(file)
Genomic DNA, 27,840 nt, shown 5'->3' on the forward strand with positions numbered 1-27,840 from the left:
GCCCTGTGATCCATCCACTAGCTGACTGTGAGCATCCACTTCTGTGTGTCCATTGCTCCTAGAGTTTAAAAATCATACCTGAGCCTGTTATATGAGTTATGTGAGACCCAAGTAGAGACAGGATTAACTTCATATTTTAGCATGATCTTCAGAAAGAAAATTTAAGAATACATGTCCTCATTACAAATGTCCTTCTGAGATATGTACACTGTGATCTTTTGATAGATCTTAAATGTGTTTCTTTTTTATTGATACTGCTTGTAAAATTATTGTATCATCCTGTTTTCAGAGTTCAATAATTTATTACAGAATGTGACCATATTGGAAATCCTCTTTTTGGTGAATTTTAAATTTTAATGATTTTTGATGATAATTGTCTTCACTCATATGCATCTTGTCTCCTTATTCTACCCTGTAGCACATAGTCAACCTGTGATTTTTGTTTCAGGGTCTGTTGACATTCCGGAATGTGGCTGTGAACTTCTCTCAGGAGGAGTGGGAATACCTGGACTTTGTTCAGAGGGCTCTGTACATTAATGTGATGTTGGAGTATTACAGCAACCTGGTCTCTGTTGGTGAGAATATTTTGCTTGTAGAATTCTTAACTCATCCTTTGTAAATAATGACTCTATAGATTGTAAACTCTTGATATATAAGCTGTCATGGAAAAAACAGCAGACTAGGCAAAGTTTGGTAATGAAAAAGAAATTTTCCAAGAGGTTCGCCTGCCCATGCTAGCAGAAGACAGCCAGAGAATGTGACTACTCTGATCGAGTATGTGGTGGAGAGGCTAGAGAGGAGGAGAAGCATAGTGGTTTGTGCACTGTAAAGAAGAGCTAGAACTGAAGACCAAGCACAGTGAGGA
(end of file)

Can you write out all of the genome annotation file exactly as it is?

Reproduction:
Genomic DNA, 27,840 nt, shown 5'->3' on the forward strand with positions numbered 1-27,840 from the left:
GCCCTGTGATCCATCCACTAGCTGACTGTGAGCATCCACTTCTGTGTGTCCATTGCTCCTAGAGTTTAAAAATCATACCTGAGCCTGTTATATGAGTTATGTGAGACCCAAGTAGAGACAGGATTAACTTCATATTTTAGCATGATCTTCAGAAAGAAAATTTAAGAATACATGTCCTCATTACAAATGTCCTTCTGAGATATGTACACTGTGATCTTTTGATAGATCTTAAATGTGTTTCTTTTTTATTGATACTGCTTGTAAAATTATTGTATCATCCTGTTTTCAGAGTTCAATAATTTATTACAGAATGTGACCATATTGGAAATCCTCTTTTTGGTGAATTTTAAATTTTAATGATTTTTGATGATAATTGTCTTCACTCATATGCATCTTGTCTCCTTATTCTACCCTGTAGCACATAGTCAACCTGTGATTTTTGTTTCAGGGTCTGTTGACATTCCGGAATGTGGCTGTGAACTTCTCTCAGGAGGAGTGGGAATACCTGGACTTTGTTCAGAGGGCTCTGTACATTAATGTGATGTTGGAGTATTACAGCAACCTGGTCTCTGTTGGTGAGAATATTTTGCTTGTAGAATTCTTAACTCATCCTTTGTAAATAATGACTCTATAGATTGTAAACTCTTGATATATAAGCTGTCATGGAAAAAACAGCAGACTAGGCAAAGTTTGGTAATGAAAAAGAAATTTTCCAAGAGGTTCGCCTGCCCATGCTAGCAGAAGACAGCCAGAGAATGTGACTACTCTGATCGAGTATGTGGTGGAGAGGCTAGAGAGGAGGAGAAGCATAGTGGTTTGTGCACTGTAAAGAAGAGCTAGAACTGAAGACCAAGCACAGTGAGGA